We tend to mirror image our competitors by using clock-world analogies that apply less and less to today’s cloud-world. Especially in the information environment, where the clock-like physical determinism critiqued by Karl Popper is notso relevant.
We keep using concepts about balance, as if the mechanics of a fulcrum, a tipping point, a center of gravity, or a trinitarian balance (government-people-military) accurately describes our information and operational environment. Such concepts dominate our strategic and operational language, language that’s essentially supposed to harness causes for desired effects.
Instead of assuming that balance explains optimal human behavior, why not consider what moves the world in which we live: imbalance? From this perspective most systems are transition to new conditions. Relationships may appear to be balanced, or in an equilibrium of forces, if we take a snapshot of the “status quo.”
For Clausewitzian followers, a remarkable trinity may still apply. But this Carl was writing about three general conditions that explain the enduring nature of war, not three illustrative agents of war. Agents are temporary. Clausewitz’s arguably permanent conditions of “war” are rationality and passion and uncertainty. The details of this trinity manifest themselves in different ways. What’s more, there’s no presumption of balance among particular actors.
Yet we often impose the enduring trinity on war today and look for balance. When we do this, we see that actors pursue rationality (defined in terms of variable preference structures), are subject to passionate escalation of violence (more violent means are more accessible to more people today), and have to deal with uncertainty (exploitable, especially with respect to clock-world believers). Does this help us understand Iran?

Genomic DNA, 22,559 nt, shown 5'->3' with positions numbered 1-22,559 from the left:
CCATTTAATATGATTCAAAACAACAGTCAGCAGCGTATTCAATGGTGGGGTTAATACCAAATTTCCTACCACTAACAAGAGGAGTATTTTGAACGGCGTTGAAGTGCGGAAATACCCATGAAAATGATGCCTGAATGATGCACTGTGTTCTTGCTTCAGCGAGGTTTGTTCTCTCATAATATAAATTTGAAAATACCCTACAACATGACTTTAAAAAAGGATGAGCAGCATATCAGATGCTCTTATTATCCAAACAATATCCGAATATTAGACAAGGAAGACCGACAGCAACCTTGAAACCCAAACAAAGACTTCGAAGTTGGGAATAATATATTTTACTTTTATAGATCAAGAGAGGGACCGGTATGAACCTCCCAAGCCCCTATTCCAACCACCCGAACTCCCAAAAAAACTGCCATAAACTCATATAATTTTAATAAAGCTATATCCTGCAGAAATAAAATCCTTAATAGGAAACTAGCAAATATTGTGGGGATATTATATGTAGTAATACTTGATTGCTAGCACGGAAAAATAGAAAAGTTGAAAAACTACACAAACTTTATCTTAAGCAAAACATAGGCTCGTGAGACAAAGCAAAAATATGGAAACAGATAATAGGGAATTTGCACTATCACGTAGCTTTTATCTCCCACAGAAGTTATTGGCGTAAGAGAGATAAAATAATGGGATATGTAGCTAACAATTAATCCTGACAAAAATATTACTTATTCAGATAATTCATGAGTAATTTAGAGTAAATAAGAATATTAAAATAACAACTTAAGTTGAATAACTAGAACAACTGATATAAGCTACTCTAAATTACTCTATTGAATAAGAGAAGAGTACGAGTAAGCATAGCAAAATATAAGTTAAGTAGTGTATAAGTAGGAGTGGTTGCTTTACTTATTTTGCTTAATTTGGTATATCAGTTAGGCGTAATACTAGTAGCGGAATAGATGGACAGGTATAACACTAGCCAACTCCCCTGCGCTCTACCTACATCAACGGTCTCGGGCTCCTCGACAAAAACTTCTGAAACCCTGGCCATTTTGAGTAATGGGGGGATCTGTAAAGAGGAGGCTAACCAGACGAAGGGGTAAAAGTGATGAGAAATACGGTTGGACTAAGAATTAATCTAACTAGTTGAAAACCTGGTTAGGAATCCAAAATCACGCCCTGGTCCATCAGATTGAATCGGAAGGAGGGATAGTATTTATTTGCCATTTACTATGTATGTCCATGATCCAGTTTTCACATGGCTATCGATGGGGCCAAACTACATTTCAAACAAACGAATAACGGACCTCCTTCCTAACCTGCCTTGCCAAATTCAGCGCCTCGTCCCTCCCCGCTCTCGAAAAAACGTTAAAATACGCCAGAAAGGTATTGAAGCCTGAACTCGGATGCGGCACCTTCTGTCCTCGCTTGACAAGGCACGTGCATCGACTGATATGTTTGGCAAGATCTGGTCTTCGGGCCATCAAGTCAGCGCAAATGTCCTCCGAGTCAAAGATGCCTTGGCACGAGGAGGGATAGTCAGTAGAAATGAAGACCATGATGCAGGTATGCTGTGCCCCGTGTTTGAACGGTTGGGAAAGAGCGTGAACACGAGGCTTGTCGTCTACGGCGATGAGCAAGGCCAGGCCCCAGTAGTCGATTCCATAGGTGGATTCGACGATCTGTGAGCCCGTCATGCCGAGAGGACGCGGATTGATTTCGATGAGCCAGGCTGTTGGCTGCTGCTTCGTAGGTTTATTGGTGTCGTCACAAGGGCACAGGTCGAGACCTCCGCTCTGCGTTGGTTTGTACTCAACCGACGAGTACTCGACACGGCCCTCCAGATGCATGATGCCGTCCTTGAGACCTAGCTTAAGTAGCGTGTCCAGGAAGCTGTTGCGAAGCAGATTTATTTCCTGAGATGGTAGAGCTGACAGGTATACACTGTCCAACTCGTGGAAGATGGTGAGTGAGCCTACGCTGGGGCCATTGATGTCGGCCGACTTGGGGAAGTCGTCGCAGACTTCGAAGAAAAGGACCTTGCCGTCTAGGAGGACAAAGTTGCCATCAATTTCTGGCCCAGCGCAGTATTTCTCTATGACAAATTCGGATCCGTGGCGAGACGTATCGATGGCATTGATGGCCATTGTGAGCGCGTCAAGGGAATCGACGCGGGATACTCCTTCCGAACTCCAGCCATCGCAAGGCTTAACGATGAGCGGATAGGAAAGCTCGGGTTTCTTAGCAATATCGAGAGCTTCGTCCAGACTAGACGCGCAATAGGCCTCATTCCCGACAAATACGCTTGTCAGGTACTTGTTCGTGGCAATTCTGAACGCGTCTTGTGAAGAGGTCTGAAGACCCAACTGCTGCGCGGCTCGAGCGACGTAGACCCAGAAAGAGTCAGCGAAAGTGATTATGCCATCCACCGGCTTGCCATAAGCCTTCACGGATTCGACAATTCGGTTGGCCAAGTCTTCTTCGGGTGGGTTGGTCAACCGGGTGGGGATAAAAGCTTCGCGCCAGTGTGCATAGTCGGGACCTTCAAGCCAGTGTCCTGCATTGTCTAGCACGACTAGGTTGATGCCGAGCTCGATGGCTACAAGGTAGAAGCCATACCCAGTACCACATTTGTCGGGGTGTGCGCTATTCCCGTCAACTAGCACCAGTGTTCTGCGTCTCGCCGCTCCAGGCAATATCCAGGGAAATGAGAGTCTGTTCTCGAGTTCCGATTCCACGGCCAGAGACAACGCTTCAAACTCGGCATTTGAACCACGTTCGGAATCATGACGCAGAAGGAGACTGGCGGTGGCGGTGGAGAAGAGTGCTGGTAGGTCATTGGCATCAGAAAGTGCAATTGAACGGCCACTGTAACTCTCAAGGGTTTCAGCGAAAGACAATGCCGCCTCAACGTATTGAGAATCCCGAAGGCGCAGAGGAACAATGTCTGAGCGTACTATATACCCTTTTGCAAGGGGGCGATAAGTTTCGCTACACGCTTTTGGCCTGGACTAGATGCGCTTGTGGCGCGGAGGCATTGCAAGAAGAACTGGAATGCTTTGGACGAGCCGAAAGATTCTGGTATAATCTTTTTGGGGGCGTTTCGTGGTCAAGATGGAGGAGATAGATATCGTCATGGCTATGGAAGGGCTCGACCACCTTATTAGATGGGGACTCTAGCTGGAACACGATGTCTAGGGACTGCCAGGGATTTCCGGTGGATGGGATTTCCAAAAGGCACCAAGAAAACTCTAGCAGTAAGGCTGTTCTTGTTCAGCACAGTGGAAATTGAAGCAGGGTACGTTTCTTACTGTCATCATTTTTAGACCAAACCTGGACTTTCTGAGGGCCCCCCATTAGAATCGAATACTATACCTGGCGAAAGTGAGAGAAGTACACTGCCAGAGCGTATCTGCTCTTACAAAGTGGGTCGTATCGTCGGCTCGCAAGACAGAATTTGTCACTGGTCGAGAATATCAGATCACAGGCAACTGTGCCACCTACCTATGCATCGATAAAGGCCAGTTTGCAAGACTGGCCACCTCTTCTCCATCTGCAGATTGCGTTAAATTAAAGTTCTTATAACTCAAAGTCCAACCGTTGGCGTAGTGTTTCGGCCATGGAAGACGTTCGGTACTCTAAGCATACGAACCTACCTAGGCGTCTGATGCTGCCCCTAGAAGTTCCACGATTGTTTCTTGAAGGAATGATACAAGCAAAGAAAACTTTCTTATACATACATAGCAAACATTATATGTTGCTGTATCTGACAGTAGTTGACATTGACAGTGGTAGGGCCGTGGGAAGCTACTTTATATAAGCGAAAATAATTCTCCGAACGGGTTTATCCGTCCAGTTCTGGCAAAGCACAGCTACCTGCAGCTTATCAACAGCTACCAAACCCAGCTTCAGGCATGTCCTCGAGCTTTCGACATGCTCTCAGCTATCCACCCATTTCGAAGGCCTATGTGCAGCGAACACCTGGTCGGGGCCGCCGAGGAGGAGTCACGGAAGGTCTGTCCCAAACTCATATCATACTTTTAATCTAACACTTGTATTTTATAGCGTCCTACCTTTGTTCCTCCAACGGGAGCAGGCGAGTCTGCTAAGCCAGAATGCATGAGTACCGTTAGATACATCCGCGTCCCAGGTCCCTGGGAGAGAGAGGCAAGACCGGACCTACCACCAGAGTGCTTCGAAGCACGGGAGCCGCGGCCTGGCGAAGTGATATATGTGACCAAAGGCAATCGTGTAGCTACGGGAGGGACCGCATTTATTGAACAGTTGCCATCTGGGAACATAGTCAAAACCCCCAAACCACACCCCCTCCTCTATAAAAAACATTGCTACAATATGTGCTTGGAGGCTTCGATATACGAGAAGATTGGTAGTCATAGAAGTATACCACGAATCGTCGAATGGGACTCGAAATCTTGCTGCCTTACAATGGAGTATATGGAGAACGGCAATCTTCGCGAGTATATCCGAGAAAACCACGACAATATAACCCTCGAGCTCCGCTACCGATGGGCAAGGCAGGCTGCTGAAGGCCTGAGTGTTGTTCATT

In the case of Iran, the dual theocratic and state components of governance are not a balance among actors. The regime governs through a decidedly unbalanced desired effect: theocracy trumps state influence. If there were no theocracy, perhaps the state’s democratic processes would produce the most representative form of governance in the Gulf. That outcome would benefit Iranians, the region and the world. Maybe such hopes skew realistic thinking.
So instead of preferring to look for balance, we should think about concepts that assume imbalance. In many cases we can better anticipate competitor behavior by looking for imbalances that produce relative advantage. Such as, Iran regime behavior that would amplify any US decision that could be marketed as anti-Iran (such as ratcheting up economic sanctions) to mobilize Shia support for the theocracy. At the same time, Iran’s theocracy, through its state functionaries, claims to want to abide by the JCPOA and only reluctantly has to increase nuclear enrichment to weapons grade levels. This is portrayed as cooperation.
That’s hardly a balance between confrontation and cooperation; Iran’s current political system just presents it that way. The reality is a powerfully imbalanced effect of confrontation and cooperation. We may not see that asymmetry in a mirror of ourselves.